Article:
If you’re desperate for more information, visit the Two Chairman’s sadly uninspiring website.  The nearest tube station is St James’s Park – District (Green) and Circle (Yellow) lines, but Westminster – District, Circle and Jubilee (grey) lines – is pretty close too.

As with other articles on A Bit About Britain, rumours that I have been paid a modest fee of £2000 plus expenses to write this unbiased review are, alas, untrue.

46 thoughts on “Two Chairmen”

  1. Stay at the sanctuary pub hotel and found this place going for a walk at night. I’am Canadian and this pub really made me feel like was in old time Britain loved it maybe a dozen people old and young having a jolly time eating drinking.friendly staff had such a great time came back the next day for another g&t this was October 2019 next time I’am in London I will come in again. chair ho or cheerio !

  2. I believe I know this pub! I used to work in Great George Street and we used to visit it sometimes for a quick drink and a sandwich at lunchtime (many, many moons ago!). I have now remembered a Christmas drink that resulted in me falling asleep at my desk during the afternoon. Oh, the embarrassment of waking and realising where I was…….!
    A very nice review, Mike.

  3. Interesting tidbit about the cheerio/chair ho! I can see your point about being glad there isn’t anything there to entice children – I wouldn’t want to take kids into a bar. (Glad to hear you didn’t eat all three meals mentioned 😯 )

  4. I love old pubs with plenty of history behind them. This one sounds perfect, although perhaps not so good for people with young children. Your descriptions of the place and what it offers customers make it sound cosy and welcoming. I’ll have to ask my son, who lives in London, if he knows of it. Great post, Mike.

  5. Sounds like my kind of location: beaten-path adjacent. Pity about the television, though…one side effect of not having a television at home in many years is that I have zero tolerance for abrasive programs. Full disclosure: I am the curmudgeon who complained about the inescapable television in a hospital waiting room.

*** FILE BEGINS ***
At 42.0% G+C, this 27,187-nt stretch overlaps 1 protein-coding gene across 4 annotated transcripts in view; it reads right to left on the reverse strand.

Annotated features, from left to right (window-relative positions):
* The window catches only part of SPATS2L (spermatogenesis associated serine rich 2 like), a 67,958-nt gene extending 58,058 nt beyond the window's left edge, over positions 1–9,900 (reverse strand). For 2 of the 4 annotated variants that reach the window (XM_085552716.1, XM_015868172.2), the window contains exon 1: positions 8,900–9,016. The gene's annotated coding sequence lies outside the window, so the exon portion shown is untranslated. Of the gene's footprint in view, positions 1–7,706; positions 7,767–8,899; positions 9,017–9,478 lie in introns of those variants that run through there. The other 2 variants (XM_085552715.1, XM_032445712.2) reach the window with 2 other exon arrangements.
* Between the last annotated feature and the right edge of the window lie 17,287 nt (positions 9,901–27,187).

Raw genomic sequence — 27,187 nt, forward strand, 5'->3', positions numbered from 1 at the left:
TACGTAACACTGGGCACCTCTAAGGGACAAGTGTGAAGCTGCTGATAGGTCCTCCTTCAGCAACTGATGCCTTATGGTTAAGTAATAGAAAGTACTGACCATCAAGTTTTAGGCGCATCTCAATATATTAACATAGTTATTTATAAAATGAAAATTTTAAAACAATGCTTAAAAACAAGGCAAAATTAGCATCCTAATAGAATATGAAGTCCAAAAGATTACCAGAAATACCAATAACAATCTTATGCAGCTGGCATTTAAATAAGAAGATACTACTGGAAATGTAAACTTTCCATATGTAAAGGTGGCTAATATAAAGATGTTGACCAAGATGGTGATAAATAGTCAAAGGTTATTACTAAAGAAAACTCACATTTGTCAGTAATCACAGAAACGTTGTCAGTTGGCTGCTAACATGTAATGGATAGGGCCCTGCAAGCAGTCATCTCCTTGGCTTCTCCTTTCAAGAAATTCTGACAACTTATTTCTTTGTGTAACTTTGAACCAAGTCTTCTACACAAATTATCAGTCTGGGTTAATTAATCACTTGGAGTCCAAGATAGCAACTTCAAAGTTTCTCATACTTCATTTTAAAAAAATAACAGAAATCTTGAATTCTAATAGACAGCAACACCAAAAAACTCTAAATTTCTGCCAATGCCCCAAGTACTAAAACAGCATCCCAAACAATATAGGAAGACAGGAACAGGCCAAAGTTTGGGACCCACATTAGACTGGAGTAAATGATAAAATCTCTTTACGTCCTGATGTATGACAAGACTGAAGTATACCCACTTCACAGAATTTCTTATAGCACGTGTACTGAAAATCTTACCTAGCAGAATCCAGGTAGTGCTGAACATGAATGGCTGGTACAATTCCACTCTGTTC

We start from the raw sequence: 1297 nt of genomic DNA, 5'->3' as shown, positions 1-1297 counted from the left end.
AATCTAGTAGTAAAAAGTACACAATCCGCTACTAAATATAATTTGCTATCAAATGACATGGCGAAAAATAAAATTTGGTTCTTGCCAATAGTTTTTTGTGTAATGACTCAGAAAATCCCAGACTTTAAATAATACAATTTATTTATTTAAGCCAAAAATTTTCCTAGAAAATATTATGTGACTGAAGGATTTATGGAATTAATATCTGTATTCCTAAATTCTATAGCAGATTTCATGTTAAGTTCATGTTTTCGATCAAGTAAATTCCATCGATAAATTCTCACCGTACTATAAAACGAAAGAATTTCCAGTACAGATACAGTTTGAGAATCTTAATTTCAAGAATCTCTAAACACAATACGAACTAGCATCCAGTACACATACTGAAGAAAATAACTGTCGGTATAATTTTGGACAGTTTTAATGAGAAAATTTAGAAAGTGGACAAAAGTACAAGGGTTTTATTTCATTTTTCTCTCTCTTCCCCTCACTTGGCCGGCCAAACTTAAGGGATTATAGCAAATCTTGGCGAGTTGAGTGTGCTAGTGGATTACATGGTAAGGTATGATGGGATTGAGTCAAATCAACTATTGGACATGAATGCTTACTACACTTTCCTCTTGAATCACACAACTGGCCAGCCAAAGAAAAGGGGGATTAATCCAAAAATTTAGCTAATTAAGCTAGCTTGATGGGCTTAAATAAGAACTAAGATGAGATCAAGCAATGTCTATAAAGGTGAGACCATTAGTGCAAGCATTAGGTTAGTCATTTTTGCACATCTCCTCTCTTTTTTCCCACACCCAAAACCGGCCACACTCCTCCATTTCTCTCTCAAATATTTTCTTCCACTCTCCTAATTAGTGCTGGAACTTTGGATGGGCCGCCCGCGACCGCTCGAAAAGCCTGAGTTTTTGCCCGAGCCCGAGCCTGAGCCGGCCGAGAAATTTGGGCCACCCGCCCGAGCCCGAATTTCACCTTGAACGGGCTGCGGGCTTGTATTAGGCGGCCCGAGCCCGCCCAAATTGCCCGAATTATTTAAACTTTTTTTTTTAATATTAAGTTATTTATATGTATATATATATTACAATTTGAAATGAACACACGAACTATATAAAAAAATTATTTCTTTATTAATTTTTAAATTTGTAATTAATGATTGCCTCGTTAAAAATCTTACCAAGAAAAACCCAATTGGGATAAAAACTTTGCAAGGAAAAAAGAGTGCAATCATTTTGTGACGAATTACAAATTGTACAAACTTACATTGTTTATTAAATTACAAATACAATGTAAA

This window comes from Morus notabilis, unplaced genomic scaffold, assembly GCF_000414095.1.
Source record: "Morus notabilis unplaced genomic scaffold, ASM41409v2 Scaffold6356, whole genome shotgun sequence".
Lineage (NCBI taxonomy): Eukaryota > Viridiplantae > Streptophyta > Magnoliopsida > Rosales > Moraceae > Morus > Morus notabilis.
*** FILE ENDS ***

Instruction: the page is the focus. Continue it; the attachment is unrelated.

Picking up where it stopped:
1. I don’t think I’ve experienced a TV in a hospital waiting room. I guess they’d have to be careful what programmes they showed! And I can imagine just getting involved in some gripping documentary about incurable medical conditions, when my appointment would come round.

      1. It was horrible – some sort of daytime “talk show” where people are brought on to complain about each other in a sort of choreographed shouty drama, while the host pretends to be helping them resolve their differences. I had to go out and stand in the hallway. And later pointed out to staff that no one could possibly consider such inescapable background stress to be part of a healing atmosphere.

  6. Familiar with the pub but have not bothered to go in. Tend to avoid those with a TV. However a good review from you could tempt me inside on a cold miserable day looking for somewhere warm for lunch.

  7. artandarchitecturemainly

    No brash, soulless bar for me either! I used to spend 3 weeks in one or two British cities every late-early July, when Australian universities were closed for the winter holidays. It was my mission to drink in a different traditional, well furnished pub after lectures each day.

    London was too big, but I did my best in Cambridge, Ely, Norwich, Lincoln, York etc.

  8. .You do take me back! We used to gather there at lunchtime before meetings in the Houses of Parliament…in the days before security. I don’t remember whose beer they served and lunch was not on the menu.

      1. All very humdrum….in those days M.P.s would book rooms for meetings and as I was involved in the preparations for the equality laws and in the Labour Party I was there quite often….thus the pub for a drink before going over.

  9. Beer, delicious food… the things we must do for blog research sometimes!! 🙂 Sounds like a very neat pub, I will have to check it out next time I’m in London!

  10. Good to see this post about the Two Chairmen, Mike – still one of my favourites in London for all the reasons you so astutely noted! We’re no longer working for Greene King since the takeover, hence the very uninspiring website. And I’ve played my last gig on the drums! Keep up the good work. You constantly surprise and inspire me with ideas for days out!

  11. Well NOW you post about this one — thanks heaps, Mike! I was a mere two blocks from there or closer when we were at the War Rooms — and yes, actually closer as we limped over on a rather drizzly day when a stop at a good pub would have been very nice indeed. Well, definitely on the next time list (and there will be a next time in a year or two). Too bad about the TV. Very good about the no-play area. This is a great post and this sounds like just the kind of pub I like — a real pub, a place that’s not too touristy and is well located. So glad you mentioned this one. (And decent pub grub is always a plus.)

    Thanks for coming over to the Gypsy. I’ll be starting my England posts this coming week, so stop by and compare notes! (They’ll be going on for rather awhile, I fear — interspersed with a bit of holly jolliness!)